In the case of the initial example it was done by carrying a bucket up a ladder to an elevation that would allow it to flow back to the lake were natural forces (like deep sky effect and evaporative cooling) would cool it back down.

But if you change refrigerant (seawater instead of fresh water), because its physical properties are different (its not as good of a refrigerant as pure water), you end up needing to move more mass to move the heat from the kiddie pool back to the oceans where evaporative cooling and deep sky effect can cool it back down. 

David Sellers
Senior Engineer – Facility Dynamics Engineering    

Visit Our Commissioning Resources Website at http://www.av8rdas.com/

[i]  If you want an example of a pressure/enthalpy diagram, you will find one in this blog post.  If you want to understand how to use one in practical terms, Sporlan publishes a very will done technical guide that is well worth reading in my opinion.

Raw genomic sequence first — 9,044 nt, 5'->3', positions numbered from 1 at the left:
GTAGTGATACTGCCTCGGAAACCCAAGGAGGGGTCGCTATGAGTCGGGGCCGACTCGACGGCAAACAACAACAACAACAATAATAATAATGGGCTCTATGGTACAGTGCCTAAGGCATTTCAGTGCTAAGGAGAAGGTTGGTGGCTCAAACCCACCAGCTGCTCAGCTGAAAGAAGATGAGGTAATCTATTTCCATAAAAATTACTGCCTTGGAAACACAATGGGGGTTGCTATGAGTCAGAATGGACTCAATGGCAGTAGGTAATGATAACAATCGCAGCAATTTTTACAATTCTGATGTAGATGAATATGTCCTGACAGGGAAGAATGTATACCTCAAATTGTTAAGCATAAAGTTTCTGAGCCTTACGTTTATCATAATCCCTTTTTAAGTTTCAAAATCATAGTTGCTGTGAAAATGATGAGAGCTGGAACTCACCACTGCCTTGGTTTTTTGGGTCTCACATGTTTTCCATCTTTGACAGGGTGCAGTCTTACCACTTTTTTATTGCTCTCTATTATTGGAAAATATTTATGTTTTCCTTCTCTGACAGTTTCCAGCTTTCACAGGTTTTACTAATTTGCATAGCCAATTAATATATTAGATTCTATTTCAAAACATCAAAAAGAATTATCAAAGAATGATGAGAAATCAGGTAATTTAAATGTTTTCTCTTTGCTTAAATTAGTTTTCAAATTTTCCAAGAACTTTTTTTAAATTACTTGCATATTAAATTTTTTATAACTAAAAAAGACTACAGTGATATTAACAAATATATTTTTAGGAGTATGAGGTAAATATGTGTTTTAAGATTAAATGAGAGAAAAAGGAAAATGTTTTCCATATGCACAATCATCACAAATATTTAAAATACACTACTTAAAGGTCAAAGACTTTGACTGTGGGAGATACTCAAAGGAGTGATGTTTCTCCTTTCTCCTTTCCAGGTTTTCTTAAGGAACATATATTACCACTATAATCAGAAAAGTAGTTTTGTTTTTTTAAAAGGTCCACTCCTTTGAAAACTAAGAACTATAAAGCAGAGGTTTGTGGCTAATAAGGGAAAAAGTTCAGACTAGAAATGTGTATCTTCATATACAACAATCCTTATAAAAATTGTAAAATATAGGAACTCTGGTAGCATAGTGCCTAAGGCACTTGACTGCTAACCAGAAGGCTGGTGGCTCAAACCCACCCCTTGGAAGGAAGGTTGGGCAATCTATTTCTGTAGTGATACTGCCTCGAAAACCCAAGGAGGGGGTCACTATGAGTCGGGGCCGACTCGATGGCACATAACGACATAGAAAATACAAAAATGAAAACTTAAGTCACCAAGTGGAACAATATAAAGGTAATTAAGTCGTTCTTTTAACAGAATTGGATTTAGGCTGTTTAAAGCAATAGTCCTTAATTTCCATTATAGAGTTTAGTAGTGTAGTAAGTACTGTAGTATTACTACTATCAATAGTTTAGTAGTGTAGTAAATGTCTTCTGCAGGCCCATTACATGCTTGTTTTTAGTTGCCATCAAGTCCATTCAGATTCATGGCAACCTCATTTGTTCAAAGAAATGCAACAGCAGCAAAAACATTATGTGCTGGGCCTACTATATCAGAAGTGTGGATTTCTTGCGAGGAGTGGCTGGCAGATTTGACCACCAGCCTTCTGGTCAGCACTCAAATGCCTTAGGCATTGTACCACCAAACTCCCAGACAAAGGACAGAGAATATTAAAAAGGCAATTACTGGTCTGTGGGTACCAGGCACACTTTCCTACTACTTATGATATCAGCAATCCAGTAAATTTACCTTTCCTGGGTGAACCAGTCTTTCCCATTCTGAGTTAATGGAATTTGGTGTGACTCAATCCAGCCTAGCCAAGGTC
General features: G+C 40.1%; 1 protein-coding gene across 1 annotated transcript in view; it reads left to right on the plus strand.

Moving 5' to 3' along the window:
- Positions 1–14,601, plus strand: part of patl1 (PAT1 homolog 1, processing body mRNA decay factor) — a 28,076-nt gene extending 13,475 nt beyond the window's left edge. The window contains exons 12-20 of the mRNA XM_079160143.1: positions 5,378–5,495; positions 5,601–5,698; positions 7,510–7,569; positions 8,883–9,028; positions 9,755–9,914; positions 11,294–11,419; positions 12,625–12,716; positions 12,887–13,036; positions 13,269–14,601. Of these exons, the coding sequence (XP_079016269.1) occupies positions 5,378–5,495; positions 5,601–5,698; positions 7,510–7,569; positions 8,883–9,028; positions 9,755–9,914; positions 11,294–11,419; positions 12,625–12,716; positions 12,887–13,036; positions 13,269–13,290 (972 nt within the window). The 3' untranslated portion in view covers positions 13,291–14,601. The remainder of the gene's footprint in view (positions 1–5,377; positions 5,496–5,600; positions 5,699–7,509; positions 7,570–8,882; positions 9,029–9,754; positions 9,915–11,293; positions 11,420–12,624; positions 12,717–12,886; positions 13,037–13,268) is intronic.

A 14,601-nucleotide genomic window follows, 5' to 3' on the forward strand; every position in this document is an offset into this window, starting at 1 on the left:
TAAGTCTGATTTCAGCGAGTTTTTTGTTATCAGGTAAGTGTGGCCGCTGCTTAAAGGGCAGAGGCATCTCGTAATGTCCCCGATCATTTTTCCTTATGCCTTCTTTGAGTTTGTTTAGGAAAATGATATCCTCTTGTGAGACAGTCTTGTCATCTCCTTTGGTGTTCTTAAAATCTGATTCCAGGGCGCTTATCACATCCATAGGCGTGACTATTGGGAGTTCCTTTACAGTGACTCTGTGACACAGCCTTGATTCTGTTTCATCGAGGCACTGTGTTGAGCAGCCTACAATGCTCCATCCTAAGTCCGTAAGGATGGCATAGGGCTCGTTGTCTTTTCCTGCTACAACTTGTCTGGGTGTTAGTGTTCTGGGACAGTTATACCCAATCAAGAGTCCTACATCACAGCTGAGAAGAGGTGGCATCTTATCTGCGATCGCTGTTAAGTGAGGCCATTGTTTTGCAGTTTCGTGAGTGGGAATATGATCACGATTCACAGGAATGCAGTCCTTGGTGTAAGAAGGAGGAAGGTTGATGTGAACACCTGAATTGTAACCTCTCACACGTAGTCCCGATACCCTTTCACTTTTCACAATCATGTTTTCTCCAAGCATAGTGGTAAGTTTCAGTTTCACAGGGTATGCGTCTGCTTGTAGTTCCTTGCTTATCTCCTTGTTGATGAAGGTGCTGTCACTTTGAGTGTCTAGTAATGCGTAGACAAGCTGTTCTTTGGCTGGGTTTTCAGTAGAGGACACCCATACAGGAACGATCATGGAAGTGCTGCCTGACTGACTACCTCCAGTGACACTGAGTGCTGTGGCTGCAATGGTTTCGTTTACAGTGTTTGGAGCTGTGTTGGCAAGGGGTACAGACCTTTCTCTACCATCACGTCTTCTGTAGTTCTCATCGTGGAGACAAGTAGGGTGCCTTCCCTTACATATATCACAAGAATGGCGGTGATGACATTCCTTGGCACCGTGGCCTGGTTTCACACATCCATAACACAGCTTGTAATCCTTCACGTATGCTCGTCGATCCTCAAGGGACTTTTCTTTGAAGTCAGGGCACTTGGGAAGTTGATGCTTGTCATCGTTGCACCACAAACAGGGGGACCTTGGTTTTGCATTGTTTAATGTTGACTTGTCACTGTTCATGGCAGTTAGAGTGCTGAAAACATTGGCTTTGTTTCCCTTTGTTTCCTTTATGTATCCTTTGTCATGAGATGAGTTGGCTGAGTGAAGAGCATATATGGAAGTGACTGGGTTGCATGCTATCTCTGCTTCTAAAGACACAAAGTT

[ii]  In working on the analogy, I found a really interesting blog post about the efficiency of the human body.  The author was looking at biking and walking. 

Here is a summary table from the post showing miles per gallon for different activities and energy sources.  The difference between food and gas/lard is the energy density of our average diet vs. the energy we would get if all we ate was lard, which was the closest he could come to the equivalent of gasoline in terms of energy density.